Where to Source Soybean & Other Feedstocks for Biodiesels & Renewable Fuels

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Jan 14, 2022 | Commodity Trading 101

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Biodiesel and Renewable fuels are rapidly expanding due to the need for more durable energy sources. There are currently three generations of Biofuels: First-, Second- and Third-generation. 

Each generation is categorized by types of feedstock used as inputs. In the short-to-mid term, the second generation has the most potential for growth as it relies on vegetable oils —or Vegoils— derived from the world’s most-produced Oilseeds. Therefore, understanding how these energy sources are made and intertwined with the agricultural market is critical.

What Are (Soybean) Biodiesels And How Are They Made?

The production process of Biodiesels, Bioethanol, and Renewable fuels differ due to the nature of the process. Biodiesels are made from refining oils through a chemical process called transesterification (AFDC), while Bioethanols are made from fermented feedstocks in a dry-milling process. Oil companies then blend Biodiesels and Bioethanol with either conventional fuels (diesel for Biodiesel and gasoline for Bioethanol) to produce the final commercialized products. The product is thus named depending on the proportion of Biofuel used in the final blend (e.g., E10 stands for 10% Bioethanol gasoline). On the other hand, Renewable fuels are radically different as they are not blended with crude oil derivatives.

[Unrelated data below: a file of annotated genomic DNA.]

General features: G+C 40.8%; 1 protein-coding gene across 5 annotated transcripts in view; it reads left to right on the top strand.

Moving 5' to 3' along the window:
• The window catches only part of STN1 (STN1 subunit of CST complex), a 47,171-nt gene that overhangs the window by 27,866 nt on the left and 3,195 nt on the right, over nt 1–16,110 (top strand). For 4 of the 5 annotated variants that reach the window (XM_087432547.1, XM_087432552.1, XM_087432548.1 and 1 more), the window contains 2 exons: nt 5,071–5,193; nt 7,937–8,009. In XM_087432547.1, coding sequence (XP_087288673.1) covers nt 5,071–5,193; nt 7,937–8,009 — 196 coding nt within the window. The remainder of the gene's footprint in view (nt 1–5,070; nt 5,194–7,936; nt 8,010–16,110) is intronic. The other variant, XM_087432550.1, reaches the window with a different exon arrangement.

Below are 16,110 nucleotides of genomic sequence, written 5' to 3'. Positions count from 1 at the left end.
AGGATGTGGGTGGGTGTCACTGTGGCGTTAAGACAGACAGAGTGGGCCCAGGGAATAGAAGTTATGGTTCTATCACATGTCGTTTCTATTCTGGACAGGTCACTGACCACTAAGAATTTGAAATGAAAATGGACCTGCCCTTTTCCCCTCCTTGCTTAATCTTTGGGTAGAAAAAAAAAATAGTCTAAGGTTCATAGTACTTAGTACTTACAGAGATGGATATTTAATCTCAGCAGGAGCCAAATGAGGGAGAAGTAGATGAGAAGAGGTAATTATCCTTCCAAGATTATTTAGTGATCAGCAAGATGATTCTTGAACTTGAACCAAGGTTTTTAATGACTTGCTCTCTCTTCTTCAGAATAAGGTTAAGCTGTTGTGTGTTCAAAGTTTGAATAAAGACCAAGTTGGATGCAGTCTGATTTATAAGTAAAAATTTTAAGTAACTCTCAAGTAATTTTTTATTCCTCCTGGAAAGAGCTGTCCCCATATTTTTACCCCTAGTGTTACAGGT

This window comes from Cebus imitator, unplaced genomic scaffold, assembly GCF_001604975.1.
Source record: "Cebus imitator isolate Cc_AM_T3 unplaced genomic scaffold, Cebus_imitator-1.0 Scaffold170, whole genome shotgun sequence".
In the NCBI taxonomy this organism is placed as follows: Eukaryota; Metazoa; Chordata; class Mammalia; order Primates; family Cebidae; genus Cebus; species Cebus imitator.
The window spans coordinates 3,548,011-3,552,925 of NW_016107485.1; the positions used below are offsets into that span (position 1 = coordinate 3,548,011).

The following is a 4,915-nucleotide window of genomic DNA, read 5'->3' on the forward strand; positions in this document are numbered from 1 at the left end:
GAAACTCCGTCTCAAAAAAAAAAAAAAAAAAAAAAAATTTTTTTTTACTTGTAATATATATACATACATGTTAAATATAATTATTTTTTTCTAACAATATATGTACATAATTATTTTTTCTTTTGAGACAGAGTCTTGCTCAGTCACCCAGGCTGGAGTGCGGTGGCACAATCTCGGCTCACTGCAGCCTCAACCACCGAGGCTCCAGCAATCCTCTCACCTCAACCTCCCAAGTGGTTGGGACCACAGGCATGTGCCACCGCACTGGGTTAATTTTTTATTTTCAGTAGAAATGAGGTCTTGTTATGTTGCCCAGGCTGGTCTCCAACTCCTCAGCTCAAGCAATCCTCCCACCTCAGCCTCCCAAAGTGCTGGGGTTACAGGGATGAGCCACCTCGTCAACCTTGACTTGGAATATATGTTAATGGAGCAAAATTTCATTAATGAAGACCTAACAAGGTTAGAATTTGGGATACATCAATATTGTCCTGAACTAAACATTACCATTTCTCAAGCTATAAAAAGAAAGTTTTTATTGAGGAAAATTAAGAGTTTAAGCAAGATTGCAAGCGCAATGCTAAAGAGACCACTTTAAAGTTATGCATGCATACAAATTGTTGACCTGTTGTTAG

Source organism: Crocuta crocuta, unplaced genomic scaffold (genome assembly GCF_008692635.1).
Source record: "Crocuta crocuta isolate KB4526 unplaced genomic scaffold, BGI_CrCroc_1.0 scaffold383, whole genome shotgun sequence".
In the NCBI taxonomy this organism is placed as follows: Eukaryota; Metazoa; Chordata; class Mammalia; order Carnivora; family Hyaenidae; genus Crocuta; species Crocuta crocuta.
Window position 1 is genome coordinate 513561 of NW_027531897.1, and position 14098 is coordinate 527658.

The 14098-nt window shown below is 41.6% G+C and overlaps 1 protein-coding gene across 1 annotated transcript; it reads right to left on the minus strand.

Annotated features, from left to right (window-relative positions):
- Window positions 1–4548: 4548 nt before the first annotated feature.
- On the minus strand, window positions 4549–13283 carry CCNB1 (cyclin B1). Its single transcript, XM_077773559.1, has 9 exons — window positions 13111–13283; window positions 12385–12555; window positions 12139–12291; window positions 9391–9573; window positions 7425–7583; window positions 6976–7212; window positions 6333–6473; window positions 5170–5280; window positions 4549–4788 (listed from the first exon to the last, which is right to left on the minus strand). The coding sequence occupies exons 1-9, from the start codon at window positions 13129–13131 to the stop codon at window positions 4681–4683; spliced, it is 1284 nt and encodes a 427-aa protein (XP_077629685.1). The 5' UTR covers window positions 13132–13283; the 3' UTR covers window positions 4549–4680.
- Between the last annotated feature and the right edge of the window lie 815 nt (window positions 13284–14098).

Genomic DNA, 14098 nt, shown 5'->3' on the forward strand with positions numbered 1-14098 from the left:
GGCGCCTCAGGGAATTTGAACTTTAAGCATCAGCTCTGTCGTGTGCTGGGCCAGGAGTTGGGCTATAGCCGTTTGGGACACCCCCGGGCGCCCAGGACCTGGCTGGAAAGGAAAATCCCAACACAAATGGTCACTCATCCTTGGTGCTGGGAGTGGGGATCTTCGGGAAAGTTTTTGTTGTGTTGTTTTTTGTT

This differentiation in Biofuels generations comes first and foremost in the feedstocks used for the processes. Second-generation Bioethanol can be produced from Sugarcane, corn, or wheat, while second-generation Biodiesels production reaction requires Vegoils like Soybean Oil, Palm Oil, or Rapeseed Oil. 

– First-generation – recycled waste and residues:

    • Yellow Grease (used vegetable or animal cooking oils)